Housing Market Crash: Why Home Prices Will Fall 20% in 2023

0

Source: SewCream / Shutterstock.com

The notion of a crash in the real estate market has never been more tangible. Home sales are declining, mortgage rates are still high, and housing construction is lagging behind. In July, average home prices fell 0.77% from the previous month, the “first monthly decline in nearly three years.” This has led some to believe that a major correction is imminent.

Under normal conditions, home prices almost always increase over time. Real estate is a finite commodity and, particularly in the US, residential construction has lagged far behind demand for homes. However, the recent price increase since the pandemic began is historic. Property prices have risen nearly 40% since March 2020 alone.

However, purchasing conditions are deteriorating rapidly. Home sales are declining rapidly in response to newly hiked mortgage rates. In July 2022, US existing home sales declined to an adjusted annual rate of 4.81 million. That’s the lowest level since May 2020 and is below expectations at around 4.89 million. It is also the sixth consecutive month of falling home sales per trade economics.

There are obstacles to a housing crash, chief among them a tight supply of homes coupled with a slowdown in housing construction. However, housing demand is clearly facing significant pullbacks as the Federal Reserve continues its tightening agenda. Should mortgage rates rise too high, along with falling wages, due to a possible recession, it cannot be ruled out that house prices could suffer significant losses as demand for real estate falls. The question remains: How far can house prices fall?

The housing market crash will leave some areas ripe for a 20% pullback

According to Ian Shepherdson, chief economist at Pantheon Macroeconomics, US housing prices could well be “about 15% to 20% overvalued.” In fact, single-family home listings are up 40% over the past four months while sales have fallen sharply, setting the stage for a potential market-wide pullback.

According to Shepherdson, the conditions are in place for house prices to fall:

“The market is adjusting to a new reality, with much lower sales volumes and much more inventory. Prices will therefore have to adjust downwards, probably quite sharply.”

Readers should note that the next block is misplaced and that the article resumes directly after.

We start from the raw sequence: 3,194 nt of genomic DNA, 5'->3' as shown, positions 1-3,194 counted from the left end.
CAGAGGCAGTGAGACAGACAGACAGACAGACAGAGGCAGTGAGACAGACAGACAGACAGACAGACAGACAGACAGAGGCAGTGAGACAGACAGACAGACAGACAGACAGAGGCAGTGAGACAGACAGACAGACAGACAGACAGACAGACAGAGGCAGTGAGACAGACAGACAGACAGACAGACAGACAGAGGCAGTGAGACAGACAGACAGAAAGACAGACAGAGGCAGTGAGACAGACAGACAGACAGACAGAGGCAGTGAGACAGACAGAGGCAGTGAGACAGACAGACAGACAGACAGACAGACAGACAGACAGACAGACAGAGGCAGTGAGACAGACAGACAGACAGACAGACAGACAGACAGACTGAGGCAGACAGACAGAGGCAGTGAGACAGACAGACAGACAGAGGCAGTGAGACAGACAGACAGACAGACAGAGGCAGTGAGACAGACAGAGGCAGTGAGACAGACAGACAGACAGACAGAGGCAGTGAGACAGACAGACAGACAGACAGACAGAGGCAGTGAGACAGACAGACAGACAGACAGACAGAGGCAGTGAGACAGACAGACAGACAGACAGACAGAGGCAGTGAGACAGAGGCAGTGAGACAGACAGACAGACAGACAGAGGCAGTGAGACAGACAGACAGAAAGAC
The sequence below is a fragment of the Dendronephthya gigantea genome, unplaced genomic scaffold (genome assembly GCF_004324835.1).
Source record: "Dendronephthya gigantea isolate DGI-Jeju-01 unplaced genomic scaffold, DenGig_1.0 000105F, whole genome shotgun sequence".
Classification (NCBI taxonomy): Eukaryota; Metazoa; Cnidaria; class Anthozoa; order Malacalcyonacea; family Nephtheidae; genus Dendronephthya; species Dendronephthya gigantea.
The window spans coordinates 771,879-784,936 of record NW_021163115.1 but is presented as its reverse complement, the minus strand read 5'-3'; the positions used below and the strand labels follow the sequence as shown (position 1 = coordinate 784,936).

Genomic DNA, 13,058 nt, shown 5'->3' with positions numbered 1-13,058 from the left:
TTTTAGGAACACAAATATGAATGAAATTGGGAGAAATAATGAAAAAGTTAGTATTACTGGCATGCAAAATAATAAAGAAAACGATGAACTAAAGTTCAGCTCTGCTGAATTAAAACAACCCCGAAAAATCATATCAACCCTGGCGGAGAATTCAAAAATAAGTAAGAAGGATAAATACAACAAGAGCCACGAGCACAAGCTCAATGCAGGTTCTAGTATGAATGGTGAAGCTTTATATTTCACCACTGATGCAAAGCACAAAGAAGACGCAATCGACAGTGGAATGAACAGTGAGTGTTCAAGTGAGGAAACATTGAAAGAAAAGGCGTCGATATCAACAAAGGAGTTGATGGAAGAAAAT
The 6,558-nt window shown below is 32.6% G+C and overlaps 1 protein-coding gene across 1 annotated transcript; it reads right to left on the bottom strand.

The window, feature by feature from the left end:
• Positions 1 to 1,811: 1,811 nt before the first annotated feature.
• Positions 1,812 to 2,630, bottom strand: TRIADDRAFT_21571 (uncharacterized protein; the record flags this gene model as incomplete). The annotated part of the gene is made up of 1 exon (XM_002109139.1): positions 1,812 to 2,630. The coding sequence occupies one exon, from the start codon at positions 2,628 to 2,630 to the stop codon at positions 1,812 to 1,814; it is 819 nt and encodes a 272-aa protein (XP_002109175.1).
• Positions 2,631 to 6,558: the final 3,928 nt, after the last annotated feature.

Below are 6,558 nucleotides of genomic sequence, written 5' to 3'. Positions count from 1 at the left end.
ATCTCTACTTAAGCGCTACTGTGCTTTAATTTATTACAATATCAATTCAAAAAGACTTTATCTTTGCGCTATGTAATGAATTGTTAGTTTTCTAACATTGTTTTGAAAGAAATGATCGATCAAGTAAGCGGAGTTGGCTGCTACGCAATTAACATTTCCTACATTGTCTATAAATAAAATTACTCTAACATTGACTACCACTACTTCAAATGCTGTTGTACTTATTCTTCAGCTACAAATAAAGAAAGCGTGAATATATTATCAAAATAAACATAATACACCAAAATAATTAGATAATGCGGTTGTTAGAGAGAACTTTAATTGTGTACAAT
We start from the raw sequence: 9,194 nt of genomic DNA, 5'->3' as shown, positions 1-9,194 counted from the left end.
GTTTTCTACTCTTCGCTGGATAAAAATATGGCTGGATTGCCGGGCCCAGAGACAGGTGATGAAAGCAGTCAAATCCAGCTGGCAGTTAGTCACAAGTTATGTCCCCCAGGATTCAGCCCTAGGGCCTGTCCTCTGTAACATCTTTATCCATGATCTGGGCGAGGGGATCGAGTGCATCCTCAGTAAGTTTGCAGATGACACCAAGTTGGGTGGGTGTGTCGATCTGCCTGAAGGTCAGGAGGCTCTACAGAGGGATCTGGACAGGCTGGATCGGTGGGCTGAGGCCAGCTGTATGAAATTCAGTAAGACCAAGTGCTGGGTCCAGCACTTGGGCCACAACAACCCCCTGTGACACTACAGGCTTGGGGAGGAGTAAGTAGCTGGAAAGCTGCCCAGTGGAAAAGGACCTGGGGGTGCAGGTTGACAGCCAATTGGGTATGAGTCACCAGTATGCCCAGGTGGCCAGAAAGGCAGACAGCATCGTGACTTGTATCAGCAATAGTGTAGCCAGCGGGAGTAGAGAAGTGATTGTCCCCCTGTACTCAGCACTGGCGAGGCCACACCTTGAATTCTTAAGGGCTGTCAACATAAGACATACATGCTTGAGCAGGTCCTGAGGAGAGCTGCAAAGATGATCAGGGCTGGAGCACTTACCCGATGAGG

Shepherdson is not alone in this opinion either. Goldman Sachs has repeatedly been on the bearish side of the housing recession debate. Just this week, the investment banking giant urged its clients to brace themselves for a further slowdown in the real estate market. Goldman analyst Ronnie Walker stated:

“Our model suggests that house price growth will decelerate sharply over the next few quarters (+8½% QoQ ar in Q3, +3% QoQ ar in Q4, equivalent to +14% Q4/Q4 in 2022) as the Supply is imbalanced and demand continues to shrink, mainly due to lower demand.”

According to Moody’s Analytics, homes are “overvalued” by 25% or more in 183 of the 413 largest regional markets. As such, the company believes these markets could suffer setbacks of up to 20%. Meanwhile, Moody’s chief economist Mark Zandi believes the overall US housing market could suffer a worst-case scenario of a 5% decline.

While there are obvious obstacles to a sizeable fall in house prices, macroeconomic conditions certainly do not point to the sustained growth that housing construction has historically enjoyed. It remains to be seen whether a real estate recession will lead to a feared 20% fall in house prices.

At the time of publication, Shrey Dua held no position (neither directly nor indirectly) in the securities mentioned in this article. The opinions expressed in this article are those of the author and are subject to InvestorPlace.com’s publicity guidelines.

With degrees in economics and journalism, Shrey Dua uses his extensive media and reporting experience to contribute well-informed articles, covering everything from financial regulation and the electric vehicle industry to housing and monetary policy. Shrey’s articles have been featured in Morning Brew, Real Clear Markets, the Downline Podcast, and more.

Share.

Comments are closed.